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article imageVenezuela protests, strike threat raise heat on Maduro

By Maria Isabel Sanchez (AFP)     Oct 26, 2016 in Politics

Venezuela's opposition ratcheted up the pressure on President Nicolas Maduro at mass protests, announcing plans for a new march and general strike.

Opposition leaders called a 12-hour general strike for Friday and vowed to use their legislative majority to issue a declaration holding the elected socialist accountable for his handling of a severe economic crisis.

"We are going to notify Nicolas Maduro that the Venezuelan people declare that he has abandoned his post," the speaker of the National Assembly, Henry Ramos Allup, said to cheers from hordes of protesters in Caracas.

He said his side would deliver that ruling in a march on November 3 to the presidential palace.

Jesus Torrealba, secretary general of the opposition Democratic Unity Roundtable (MUD), also drew thunderous applause when he announced the general strike.

"Everyone, stay home," he urged Venezuelans.

Then, government number two Diosdado Cabello warned that any business that shuts for a general strike could be taken "by the workers, and by the Armed Forces."

Jesus Torrealba  secretary general of the opposition Democratic Unity Roundtable (MUD)  announced th...
Jesus Torrealba, secretary general of the opposition Democratic Unity Roundtable (MUD), announced the strike plan at an anti-Maduro protest in the capital
Federico Parra, AFP

Opposition activists put the protest turnout at 1.2 million in the capital, the largest in a day of nationwide demonstrations.

Maduro held his own rally with thousands of supporters outside the presidential palace.

Clashes broke out at protests in other parts of the country.

"Sadly we have a police officer in Miranda state who has died, Jose Alejandro Molina Ramírez, plus two more officers hurt," Interior Minister Nestor Reverol said on state television.

Three people were shot in the northwestern city of Maracaibo, said Alfredo Romero, head of Venezuelan rights group Foro Penal.

In all, at least 20 people were injured and 80 detained nationwide, the group said.

- 'Coup' claims -

Venezuela is home to the world's largest oil reserves but has plunged into a deep recession due to falling crude prices -- leading to shortages and ever louder calls for Maduro to go.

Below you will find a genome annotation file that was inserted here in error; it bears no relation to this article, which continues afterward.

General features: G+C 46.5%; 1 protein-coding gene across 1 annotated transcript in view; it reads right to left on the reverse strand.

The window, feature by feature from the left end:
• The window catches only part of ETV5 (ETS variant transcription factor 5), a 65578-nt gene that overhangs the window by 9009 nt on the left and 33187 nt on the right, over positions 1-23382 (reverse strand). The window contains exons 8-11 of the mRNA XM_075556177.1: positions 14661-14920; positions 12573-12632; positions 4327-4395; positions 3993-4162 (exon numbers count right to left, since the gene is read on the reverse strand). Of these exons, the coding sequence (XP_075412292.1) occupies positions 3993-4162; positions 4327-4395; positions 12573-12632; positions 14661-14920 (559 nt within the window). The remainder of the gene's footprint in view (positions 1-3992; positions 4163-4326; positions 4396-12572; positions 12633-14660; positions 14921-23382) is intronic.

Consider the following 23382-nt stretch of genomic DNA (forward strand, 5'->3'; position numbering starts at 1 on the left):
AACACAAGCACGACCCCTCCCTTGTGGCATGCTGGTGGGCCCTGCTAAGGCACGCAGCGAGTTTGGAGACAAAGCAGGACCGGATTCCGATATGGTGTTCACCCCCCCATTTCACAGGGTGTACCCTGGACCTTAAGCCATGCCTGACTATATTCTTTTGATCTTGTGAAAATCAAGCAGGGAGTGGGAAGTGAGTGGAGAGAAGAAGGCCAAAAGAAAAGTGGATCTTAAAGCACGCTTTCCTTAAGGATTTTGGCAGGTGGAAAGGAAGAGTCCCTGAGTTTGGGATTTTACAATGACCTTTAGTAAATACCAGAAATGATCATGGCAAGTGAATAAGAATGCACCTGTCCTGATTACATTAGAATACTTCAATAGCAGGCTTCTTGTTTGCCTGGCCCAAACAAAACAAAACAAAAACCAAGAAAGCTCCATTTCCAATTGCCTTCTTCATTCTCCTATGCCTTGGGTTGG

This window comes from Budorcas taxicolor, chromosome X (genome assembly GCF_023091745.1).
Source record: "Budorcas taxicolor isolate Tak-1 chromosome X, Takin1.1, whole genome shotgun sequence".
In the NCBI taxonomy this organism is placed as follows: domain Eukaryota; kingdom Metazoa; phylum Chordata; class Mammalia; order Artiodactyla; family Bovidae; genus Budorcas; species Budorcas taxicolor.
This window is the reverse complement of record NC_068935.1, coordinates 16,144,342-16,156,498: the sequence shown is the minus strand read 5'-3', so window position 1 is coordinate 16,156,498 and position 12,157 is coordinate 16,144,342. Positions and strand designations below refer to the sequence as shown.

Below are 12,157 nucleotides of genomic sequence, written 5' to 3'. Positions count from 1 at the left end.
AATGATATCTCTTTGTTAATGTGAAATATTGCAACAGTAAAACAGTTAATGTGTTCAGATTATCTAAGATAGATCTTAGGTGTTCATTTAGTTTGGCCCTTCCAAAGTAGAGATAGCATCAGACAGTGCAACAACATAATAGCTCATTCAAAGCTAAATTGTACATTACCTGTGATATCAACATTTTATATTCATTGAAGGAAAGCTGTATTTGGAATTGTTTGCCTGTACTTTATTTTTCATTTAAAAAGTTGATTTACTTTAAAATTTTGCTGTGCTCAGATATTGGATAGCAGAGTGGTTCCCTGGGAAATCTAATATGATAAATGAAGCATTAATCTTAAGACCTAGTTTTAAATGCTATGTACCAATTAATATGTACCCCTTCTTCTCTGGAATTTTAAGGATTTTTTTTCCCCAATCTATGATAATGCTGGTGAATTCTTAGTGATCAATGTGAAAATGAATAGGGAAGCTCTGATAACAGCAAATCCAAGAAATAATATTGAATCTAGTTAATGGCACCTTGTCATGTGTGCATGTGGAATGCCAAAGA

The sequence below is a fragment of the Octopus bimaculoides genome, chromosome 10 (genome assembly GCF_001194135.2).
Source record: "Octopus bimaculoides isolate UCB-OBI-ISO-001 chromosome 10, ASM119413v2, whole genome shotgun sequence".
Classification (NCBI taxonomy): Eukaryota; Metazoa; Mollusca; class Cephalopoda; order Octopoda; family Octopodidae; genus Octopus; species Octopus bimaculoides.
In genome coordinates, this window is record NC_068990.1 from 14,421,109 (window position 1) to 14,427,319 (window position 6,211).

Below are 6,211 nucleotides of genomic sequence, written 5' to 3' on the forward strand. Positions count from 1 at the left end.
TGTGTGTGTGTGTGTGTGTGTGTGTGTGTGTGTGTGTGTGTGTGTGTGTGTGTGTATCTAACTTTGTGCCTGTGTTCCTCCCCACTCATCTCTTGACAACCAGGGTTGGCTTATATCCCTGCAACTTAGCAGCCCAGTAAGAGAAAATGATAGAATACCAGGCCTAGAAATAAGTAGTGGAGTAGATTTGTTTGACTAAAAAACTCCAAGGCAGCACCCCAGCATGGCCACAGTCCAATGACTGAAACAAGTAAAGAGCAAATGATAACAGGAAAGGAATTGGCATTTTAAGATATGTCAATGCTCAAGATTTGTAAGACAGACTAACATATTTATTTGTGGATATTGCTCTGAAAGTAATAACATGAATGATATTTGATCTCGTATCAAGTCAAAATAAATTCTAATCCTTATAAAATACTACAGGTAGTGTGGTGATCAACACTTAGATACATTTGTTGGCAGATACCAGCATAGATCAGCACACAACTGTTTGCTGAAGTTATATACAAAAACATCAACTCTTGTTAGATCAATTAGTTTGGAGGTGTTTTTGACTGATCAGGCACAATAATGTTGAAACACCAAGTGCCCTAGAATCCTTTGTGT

His opponents accuse him of a "coup" after authorities last week halted a bid for a referendum on removing him from power.

National police officers prevent demonstrators protesting against the government of Venezuelan Presi...
National police officers prevent demonstrators protesting against the government of Venezuelan President Nicolas Maduro in eastern Caracas from heading to the capital's downtown
Juan Barreto, AFP

The president says it is the opposition that is trying to stage a coup.

Analysts have warned of a risk of violence in the volatile country.

Clashes at anti-government protests in 2014 left 43 people dead.

The opposition's vow to march on the presidential palace next week raised the tone in the power struggle.

The palace was the scene of a short-lived opposition coup attempt in 2002 against Maduro's late mentor, Hugo Chavez.

The head of the armed forces, Vladimir Padrino, who is also Maduro's defense minister, declared "unconditional loyalty" to the president on Tuesday.

Maduro held a meeting of his National Defense Council on Wednesday.

In televised comments at the gathering, he called for "political dialogue and peace in Venezuela."

- Presidential trial sought -

Maduro calls the economic crisis a capitalist conspiracy. The opposition blames his gross economic management.

A recent poll found that more than 75 percent of Venezuelans disapprove of Maduro.

Venezuelan President Nicolas Maduro delivering a speech to supporters during a gathering in Caracas ...
Venezuelan President Nicolas Maduro delivering a speech to supporters during a gathering in Caracas on October 26, 2016
, Venezuelan Presidency/AFP

On Tuesday, lawmakers voted to stage a "political and criminal trial" against him.

But the government maintains that since 1999 there has been no constitutional clause about dereliction of presidential duties, or about the legislature voting to launch what would amount to impeachment proceedings. The opposition disagrees.

The Supreme Court has overruled the National Assembly's decisions ever since the opposition majority took control in January.

Maduro's opponents say he controls the courts and the electoral authorities and has used them to block the referendum.

"The MUD has the political capital, but the government has the power," political scientist Luis Salamanca told AFP.

- Opposition divisions -

The MUD says it will only agree to talks if the government respects the constitutional right to a referendum and frees its imprisoned activists and leaders, among other demands.

The opposition says the authorities have jailed more than 100 "political prisoners," including Leopoldo Lopez, leader of the most hardline anti-Maduro movement.

But the MUD, which tends to the center-right, is a fractious coalition united mainly by shared hatred of Maduro.

Its divisions were clear at Wednesday's marches.

Protesters heckled one top leader, Henrique Capriles, a state governor known as a moderate.

"Coward! Get off the stage!" shouted some. Others called for an immediate march on the presidential palace.

Capriles urged patience and strategy.

One protester, Lucia Russo, a 33-year-old graphic designer, left in disgust when leaders declared a one-day general strike. She thought it should have been indefinite.

"It's not worth marching for nothing," she said.

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